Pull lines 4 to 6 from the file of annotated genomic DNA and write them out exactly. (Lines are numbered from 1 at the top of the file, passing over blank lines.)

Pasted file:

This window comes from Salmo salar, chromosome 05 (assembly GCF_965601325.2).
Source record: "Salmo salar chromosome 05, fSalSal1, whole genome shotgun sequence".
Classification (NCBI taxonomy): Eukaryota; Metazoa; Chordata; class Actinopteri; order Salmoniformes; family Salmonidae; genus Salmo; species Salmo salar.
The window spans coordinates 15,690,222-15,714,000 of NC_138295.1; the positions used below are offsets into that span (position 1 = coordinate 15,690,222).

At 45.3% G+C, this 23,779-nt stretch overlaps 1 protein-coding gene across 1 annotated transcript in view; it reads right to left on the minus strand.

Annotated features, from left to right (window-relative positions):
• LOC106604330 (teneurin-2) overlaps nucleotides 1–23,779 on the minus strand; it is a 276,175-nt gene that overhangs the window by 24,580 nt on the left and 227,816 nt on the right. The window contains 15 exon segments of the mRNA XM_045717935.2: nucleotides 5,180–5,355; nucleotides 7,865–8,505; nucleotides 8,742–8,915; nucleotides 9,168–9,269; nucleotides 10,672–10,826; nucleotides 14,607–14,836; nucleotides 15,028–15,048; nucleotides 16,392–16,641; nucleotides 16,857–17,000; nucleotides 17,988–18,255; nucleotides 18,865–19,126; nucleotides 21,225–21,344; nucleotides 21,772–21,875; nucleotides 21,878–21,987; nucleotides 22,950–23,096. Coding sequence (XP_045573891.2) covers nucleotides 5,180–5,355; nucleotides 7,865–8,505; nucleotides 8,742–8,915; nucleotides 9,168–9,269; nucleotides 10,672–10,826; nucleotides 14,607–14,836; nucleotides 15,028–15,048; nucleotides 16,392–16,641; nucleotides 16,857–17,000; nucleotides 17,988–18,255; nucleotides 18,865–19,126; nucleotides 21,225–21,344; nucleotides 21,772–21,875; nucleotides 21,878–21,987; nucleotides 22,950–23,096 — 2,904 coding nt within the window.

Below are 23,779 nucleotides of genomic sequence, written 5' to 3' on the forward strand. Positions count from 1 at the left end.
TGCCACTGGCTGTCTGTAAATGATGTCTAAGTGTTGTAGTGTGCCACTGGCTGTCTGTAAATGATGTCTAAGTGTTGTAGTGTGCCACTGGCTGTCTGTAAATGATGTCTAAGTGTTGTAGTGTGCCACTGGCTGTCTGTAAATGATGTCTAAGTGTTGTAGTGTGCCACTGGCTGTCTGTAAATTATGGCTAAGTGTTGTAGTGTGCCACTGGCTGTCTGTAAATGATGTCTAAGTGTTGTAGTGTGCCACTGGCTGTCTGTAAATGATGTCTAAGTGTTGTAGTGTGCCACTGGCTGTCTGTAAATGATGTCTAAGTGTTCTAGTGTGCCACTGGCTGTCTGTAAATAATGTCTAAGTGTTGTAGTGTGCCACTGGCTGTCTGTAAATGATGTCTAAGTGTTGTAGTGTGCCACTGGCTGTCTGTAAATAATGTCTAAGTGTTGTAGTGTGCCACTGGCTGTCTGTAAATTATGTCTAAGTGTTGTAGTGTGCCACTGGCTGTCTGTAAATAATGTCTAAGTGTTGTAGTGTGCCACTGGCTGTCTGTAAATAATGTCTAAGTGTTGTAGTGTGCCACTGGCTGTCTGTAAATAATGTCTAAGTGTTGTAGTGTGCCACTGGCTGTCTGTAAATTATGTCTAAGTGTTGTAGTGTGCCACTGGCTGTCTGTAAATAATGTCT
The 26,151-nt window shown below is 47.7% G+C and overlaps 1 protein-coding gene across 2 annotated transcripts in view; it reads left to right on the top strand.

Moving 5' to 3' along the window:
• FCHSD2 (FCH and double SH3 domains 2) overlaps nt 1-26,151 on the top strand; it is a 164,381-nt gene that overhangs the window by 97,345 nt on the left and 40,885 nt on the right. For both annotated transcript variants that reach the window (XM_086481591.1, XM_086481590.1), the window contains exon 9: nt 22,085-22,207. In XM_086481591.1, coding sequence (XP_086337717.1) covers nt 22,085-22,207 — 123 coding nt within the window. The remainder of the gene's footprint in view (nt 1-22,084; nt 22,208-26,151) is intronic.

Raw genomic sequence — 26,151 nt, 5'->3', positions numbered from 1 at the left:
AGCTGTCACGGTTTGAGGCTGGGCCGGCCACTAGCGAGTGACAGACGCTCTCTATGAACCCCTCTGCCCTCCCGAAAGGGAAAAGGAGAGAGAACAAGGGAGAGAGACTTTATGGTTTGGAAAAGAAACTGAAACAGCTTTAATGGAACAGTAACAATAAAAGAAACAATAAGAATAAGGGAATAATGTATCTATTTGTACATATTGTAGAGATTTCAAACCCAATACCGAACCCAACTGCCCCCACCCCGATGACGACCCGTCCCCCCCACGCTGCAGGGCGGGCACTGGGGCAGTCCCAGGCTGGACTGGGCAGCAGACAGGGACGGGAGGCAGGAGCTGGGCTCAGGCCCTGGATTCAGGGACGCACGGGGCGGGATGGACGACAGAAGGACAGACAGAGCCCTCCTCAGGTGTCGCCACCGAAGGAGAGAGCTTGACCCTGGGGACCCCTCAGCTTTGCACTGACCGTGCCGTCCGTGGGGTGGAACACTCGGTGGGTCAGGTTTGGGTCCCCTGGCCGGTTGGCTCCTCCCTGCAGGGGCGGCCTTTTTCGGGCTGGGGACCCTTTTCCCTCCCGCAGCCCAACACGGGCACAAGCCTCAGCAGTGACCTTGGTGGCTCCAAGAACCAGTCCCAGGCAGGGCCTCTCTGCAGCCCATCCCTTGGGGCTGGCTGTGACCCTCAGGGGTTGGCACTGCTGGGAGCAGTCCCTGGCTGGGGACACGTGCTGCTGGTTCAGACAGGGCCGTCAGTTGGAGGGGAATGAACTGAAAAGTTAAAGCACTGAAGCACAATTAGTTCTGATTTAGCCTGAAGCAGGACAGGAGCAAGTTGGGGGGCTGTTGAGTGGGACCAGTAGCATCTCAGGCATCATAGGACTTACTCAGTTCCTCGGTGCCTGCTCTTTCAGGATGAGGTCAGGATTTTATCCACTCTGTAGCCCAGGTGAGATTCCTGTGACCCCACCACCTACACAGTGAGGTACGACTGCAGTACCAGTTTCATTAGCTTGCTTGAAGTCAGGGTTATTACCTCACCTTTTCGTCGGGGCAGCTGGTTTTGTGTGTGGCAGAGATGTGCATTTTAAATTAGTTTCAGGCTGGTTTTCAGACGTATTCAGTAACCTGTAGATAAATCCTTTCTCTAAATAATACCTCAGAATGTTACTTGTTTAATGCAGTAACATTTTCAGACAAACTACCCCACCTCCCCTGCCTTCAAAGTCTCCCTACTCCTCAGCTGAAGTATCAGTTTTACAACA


The window spans coordinates 15,690,222-15,714,000 of NC_138295.1; the positions used below are offsets into that span (position 1 = coordinate 15,690,222).

At 45.3% G+C, this 23,779-nt stretch overlaps 1 protein-coding gene across 1 annotated transcript in view; it reads right to left on the minus strand.

Annotated features, from left to right (window-relative positions):